Most Hopi grow corn with only the precipitation that falls on their fields, but two decades of drought have some of them testing the waters of irrigation and hoping they can preserve other customs with their harvests.
May 23, 2011
The California State Assembly today will vote on a bill to protect our most vulnerable residents–babies and toddlers–from Bisphenol-A (BPA), a harmful chemical in their food and drink containers. (Civil Eats has reported on BPA here, here, and here.)
Assembly Bill 1319, the Toxin-Free Infants and Toddlers Act, would ban the use of BPA in baby bottles, sippy cups, infant formula, and baby food. The bill, authored by Assembly Member Betsy Butler (D-Marina Del Ray), which was passed by both the Assembly Environmental Safety and Toxic Materials Committee and the Health Committee, is headed for a vote by the full Assembly today.
BPA is used in the manufacture of the lining of canned foods as well as cash register receipts, but this bill is limited to banning BPA in food contact products for young children. Despite this, the $6 billion chemical and formula industries reportedly spent $5 million to defeat last year’s BPA bill, which failed narrowly when two ill legislators, both of whom had voted for the bill previously, were absent for the crucial final vote. And the chemical industry is once again fiercely lobbying California lawmakers with the claim that BPA is safe and that safer alternatives are not available.
Consumers Union, the nonprofit publisher of Consumer Reports, has long warned of the dangers BPA in food containers, particularly for fetuses, infants, and small children. Our precautionary advice to consumers is based on more than 200 scientific studies that show clear links between BPA exposure and increased risk of cancer, diabetes, reproductive, neurological, and developmental disorders. We also recently refuted the misinformation put out by industry about the alleged safety and lack of alternatives to BPA.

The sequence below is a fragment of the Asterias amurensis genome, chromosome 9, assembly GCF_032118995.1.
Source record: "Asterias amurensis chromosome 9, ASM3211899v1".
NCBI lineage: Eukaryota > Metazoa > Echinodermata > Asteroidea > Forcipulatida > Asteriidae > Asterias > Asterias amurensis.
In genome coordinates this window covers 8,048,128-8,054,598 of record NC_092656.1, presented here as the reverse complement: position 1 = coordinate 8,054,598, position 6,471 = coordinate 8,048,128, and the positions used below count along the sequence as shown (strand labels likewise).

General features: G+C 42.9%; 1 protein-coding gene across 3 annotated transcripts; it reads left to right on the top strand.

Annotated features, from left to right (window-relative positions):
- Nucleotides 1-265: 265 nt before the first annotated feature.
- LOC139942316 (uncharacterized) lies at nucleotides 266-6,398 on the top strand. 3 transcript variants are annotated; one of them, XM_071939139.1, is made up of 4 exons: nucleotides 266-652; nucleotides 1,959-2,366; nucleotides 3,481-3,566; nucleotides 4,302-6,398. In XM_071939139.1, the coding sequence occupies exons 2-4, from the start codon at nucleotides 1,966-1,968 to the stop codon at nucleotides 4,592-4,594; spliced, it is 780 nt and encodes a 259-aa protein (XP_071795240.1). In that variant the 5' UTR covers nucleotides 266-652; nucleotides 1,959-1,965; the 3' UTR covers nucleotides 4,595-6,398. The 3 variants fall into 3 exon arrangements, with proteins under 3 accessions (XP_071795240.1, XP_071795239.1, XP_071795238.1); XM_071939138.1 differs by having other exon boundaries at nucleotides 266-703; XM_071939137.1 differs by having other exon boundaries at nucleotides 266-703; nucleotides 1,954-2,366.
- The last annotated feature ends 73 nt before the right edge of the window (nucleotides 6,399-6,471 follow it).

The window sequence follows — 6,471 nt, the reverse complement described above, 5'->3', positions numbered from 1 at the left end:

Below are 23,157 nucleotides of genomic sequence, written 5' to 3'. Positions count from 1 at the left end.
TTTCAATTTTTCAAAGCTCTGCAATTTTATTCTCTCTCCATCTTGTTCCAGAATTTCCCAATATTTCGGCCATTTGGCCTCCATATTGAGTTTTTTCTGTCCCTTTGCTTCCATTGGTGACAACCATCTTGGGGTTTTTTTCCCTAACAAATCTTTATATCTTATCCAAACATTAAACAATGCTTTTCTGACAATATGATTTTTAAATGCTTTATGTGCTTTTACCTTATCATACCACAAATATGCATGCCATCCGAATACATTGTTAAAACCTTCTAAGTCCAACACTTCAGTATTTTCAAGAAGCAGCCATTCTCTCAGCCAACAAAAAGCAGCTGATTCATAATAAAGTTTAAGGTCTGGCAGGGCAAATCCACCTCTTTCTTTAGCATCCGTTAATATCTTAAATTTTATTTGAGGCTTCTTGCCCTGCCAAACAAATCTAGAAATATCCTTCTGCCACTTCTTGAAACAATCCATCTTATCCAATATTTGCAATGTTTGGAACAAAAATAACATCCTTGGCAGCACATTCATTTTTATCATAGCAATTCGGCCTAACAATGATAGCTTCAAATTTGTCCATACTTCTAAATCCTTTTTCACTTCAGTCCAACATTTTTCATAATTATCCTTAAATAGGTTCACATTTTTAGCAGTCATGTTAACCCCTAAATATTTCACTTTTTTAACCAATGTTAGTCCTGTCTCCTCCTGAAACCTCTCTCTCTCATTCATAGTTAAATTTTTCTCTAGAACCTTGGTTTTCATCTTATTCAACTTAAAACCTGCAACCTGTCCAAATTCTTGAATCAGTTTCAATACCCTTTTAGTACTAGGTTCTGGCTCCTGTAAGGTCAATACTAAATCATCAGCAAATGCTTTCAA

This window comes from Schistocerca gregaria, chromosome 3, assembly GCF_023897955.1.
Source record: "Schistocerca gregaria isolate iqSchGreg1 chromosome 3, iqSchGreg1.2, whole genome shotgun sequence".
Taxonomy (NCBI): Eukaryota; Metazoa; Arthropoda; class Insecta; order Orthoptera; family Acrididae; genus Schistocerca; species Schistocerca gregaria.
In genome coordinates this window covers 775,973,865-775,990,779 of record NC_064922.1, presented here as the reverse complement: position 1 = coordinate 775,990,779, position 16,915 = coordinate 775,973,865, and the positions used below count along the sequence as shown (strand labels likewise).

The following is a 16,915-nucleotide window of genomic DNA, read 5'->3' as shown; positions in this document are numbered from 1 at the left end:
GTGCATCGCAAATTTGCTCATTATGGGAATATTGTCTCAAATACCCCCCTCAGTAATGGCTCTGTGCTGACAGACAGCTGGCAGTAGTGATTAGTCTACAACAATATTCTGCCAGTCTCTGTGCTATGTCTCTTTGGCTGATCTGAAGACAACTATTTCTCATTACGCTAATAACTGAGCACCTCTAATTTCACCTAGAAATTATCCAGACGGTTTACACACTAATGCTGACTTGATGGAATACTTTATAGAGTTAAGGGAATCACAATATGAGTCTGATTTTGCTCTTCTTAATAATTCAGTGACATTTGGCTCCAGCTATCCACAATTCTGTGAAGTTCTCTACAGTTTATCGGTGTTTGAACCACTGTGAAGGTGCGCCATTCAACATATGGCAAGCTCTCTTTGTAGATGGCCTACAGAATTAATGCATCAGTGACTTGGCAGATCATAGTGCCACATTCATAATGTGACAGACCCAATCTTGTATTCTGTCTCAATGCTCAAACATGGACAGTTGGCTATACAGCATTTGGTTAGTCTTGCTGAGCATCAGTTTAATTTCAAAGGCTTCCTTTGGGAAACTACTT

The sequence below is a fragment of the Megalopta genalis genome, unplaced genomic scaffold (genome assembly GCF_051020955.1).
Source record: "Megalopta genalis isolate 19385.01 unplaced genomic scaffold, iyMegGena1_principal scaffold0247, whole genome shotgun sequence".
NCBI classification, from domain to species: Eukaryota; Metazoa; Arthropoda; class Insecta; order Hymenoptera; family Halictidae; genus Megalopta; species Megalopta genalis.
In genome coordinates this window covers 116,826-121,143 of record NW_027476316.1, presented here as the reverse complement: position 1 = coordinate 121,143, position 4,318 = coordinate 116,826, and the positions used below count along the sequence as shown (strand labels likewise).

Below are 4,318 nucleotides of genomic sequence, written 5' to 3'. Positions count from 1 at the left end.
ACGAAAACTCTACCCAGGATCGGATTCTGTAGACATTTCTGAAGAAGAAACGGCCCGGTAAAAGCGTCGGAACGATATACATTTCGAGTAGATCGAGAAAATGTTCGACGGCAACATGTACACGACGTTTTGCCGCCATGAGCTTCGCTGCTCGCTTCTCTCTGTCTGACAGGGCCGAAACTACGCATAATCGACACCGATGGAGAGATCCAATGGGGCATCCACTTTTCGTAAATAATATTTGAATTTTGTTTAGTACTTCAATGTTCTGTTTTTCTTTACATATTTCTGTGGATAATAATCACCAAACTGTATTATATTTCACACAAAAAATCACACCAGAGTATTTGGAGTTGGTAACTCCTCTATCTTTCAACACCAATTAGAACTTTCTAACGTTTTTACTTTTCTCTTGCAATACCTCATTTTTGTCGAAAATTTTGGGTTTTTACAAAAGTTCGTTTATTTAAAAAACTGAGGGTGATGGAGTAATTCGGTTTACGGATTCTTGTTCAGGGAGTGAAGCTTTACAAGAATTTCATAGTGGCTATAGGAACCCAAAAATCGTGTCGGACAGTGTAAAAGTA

Studies show that BPA is in the bloodstreams of more than 90 percent of the population at levels that have shown harm in animal studies. And food appears to be a primary source of exposure. Children may metabolize BPA more slowly than adults and may therefore be particularly vulnerable to BPA, which has also been linked to early puberty, breast cancer, childhood obesity, autism, and hyperactivity.
Because of the existing and growing body of scientific knowledge about the health risks of BPA to consumers, BPA in children’s products has been banned in nine states, the European Union and Canada. Most recently, China announced that it, too, would move to ban BPA. BPA-ban legislation is currently pending in 12 states.
There’s also a growing consumer and industry movement against this chemical. Many of the largest manufacturers of baby bottles are no longer selling bottles made with BPA. In addition, major retailers are in the process of phasing out selling baby bottles with BPA, or have already done so. Moreover, chemical giant Sunoco, acknowledging the safety concerns about BPA, announced they would restrict the sales of the controversial chemical in baby bottles and food containers for children under three. Just last week, grocery giant Kroger, having made sure that BPA is gone from the baby products it sells, announced that it is ridding the chemical from cans it uses in its store brands and the paper on which its receipts are printed.
California’s children are at a risk from BPA exposure. Big chemical and formula company money shouldn’t trump the health of babies and toddlers.
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